"InSeXts" #5 is a delicious, dastardly treat. Marguerite Bennett, Ariela Kristantina and Bryan Valenza cook up a queer, supernatural Victorian mystery that goes as all-in on the monsters as it does on the sex scenes. A series with this many B-movie and romance novel tropes could turn predictable and silly in less assured hands, but this creative team has instead made each issue a scary, sexy pleasure. While there are still some missing pieces in the characterization and plotting, I know I'll have a great time every time I open an issue "InSeXts."
Kristantina has quite a gift for monsters. Thanks to both her lines and her framing, the creatures in "InSeXts" have a sprawling, panel-swallowing physicality that makes even cliched features like pointy teeth and glowing eyes feel overwhelmingly creepy. Combined with the Victorian costumes and moody coloring from Bryan Valenza, this makes for some seriously fantastical scenes. Of course, the real site of horror in "InSeXts" is the mouth; with jagged grins, gaping gums, two-foot-long tongues, Kristantina's monsters are most frightening when they feast.
Unfortunately, the same surreal, perspective-bending characteristic that works so well for her creature designs often works against her in action scenes. In Kristantina's style, sharp, defined objects like knives don't look dangerous or real, and smaller, tactical panels that need strong action aren't as easy to read. Valenza adds to this effect with murkier coloring that gives "InSeXts" its wonderful atmosphere, but sometimes this robs the artwork of real edges; a lighter touch that drew out the lines more would be great in some scenes. Luckily, the story is usually paced to allow for larger panels, but I'd love to see just a touch more sharpness from Kristantina and Valenza.
Plot-wise, the story motors right along. Bennett has moved quickly in the previous installments, and issue #5 is no exception. The book jumps location and timeframe frequently, and she expects the reader to keep up. Luckily, the dialogue is quite clear (if a touch expository), and letterers A Larger World signpost each scene change effectively. Above all, though, Bennett knows how to build a rousing, city-spanning plot. There's nothing particularly involved or tricky in the reveal of the London butcher; it's just good old-fashioned drama, and it makes for super satisfying single issues.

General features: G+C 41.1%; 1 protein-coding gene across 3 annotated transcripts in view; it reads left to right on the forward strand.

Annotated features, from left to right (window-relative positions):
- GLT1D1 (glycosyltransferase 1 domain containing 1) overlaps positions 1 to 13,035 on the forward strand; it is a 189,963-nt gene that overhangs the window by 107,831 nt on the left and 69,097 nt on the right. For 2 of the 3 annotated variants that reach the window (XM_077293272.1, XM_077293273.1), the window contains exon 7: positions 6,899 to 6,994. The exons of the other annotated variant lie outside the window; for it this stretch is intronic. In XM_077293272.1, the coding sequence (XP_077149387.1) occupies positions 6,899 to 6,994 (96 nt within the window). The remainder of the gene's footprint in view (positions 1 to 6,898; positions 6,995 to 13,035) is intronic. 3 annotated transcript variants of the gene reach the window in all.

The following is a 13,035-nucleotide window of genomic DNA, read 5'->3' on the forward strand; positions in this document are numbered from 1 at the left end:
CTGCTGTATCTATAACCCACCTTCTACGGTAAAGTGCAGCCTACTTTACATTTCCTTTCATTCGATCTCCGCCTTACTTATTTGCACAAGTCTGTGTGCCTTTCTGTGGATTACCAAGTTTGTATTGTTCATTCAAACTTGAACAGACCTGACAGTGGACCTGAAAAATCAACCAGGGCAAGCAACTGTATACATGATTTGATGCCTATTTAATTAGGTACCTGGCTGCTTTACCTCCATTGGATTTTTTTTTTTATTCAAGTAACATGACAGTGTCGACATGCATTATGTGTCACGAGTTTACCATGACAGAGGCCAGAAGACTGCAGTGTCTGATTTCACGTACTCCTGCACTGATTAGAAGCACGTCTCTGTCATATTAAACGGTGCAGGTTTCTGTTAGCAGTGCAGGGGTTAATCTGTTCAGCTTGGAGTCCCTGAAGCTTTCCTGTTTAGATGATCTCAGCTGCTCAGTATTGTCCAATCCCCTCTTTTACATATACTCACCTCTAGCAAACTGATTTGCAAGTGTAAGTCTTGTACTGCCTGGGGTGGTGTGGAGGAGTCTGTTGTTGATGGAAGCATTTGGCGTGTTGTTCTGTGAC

The characters are all likeable, but they don't always get enough time to really hook the reader. For instance, Bennett definitely conveys the tenderness and fierceness of Lady Bertram and Mariah, but there are so many plot elements that I spent most of this issue watching them react. That makes for an entertaining ride, but it also means I get less time with them as characters. In the coming issues, I'd love for one or two of the slower scenes to pull out their personalities, rather than their roles in the relationship. With just a little more reason to invest in their journeys, "InSeXts" could go from love-to-read to must-read.
Like its protagonists, "InSeXts" #5 doesn't mess around. This is a series that knows what it's about and revels in it, and I just can't resist.